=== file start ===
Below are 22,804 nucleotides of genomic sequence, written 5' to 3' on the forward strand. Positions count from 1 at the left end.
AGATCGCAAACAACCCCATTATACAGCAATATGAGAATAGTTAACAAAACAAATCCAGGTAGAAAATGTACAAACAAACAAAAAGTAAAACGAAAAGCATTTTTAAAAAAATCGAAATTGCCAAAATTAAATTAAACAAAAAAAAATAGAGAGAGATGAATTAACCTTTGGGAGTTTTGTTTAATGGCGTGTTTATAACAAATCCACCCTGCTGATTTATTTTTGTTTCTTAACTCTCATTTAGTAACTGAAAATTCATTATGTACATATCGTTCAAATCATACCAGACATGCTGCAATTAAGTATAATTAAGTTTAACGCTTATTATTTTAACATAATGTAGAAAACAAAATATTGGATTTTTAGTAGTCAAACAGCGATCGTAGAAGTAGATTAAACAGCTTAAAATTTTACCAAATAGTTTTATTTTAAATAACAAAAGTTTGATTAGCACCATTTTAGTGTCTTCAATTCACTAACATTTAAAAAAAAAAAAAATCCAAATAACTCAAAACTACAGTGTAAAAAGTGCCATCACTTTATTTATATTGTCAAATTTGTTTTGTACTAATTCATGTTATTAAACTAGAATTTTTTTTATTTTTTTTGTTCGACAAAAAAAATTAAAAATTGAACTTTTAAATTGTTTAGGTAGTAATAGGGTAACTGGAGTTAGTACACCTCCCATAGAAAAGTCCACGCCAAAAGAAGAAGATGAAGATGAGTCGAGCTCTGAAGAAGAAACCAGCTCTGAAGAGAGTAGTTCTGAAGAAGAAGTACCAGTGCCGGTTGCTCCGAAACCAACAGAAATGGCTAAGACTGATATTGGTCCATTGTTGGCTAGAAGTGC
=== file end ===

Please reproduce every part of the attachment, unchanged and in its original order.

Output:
Below are 22,804 nucleotides of genomic sequence, written 5' to 3' on the forward strand. Positions count from 1 at the left end.
AGATCGCAAACAACCCCATTATACAGCAATATGAGAATAGTTAACAAAACAAATCCAGGTAGAAAATGTACAAACAAACAAAAAGTAAAACGAAAAGCATTTTTAAAAAAATCGAAATTGCCAAAATTAAATTAAACAAAAAAAAATAGAGAGAGATGAATTAACCTTTGGGAGTTTTGTTTAATGGCGTGTTTATAACAAATCCACCCTGCTGATTTATTTTTGTTTCTTAACTCTCATTTAGTAACTGAAAATTCATTATGTACATATCGTTCAAATCATACCAGACATGCTGCAATTAAGTATAATTAAGTTTAACGCTTATTATTTTAACATAATGTAGAAAACAAAATATTGGATTTTTAGTAGTCAAACAGCGATCGTAGAAGTAGATTAAACAGCTTAAAATTTTACCAAATAGTTTTATTTTAAATAACAAAAGTTTGATTAGCACCATTTTAGTGTCTTCAATTCACTAACATTTAAAAAAAAAAAAAATCCAAATAACTCAAAACTACAGTGTAAAAAGTGCCATCACTTTATTTATATTGTCAAATTTGTTTTGTACTAATTCATGTTATTAAACTAGAATTTTTTTTATTTTTTTTGTTCGACAAAAAAAATTAAAAATTGAACTTTTAAATTGTTTAGGTAGTAATAGGGTAACTGGAGTTAGTACACCTCCCATAGAAAAGTCCACGCCAAAAGAAGAAGATGAAGATGAGTCGAGCTCTGAAGAAGAAACCAGCTCTGAAGAGAGTAGTTCTGAAGAAGAAGTACCAGTGCCGGTTGCTCCGAAACCAACAGAAATGGCTAAGACTGATATTGGTCCATTGTTGGCTAGAAGTGC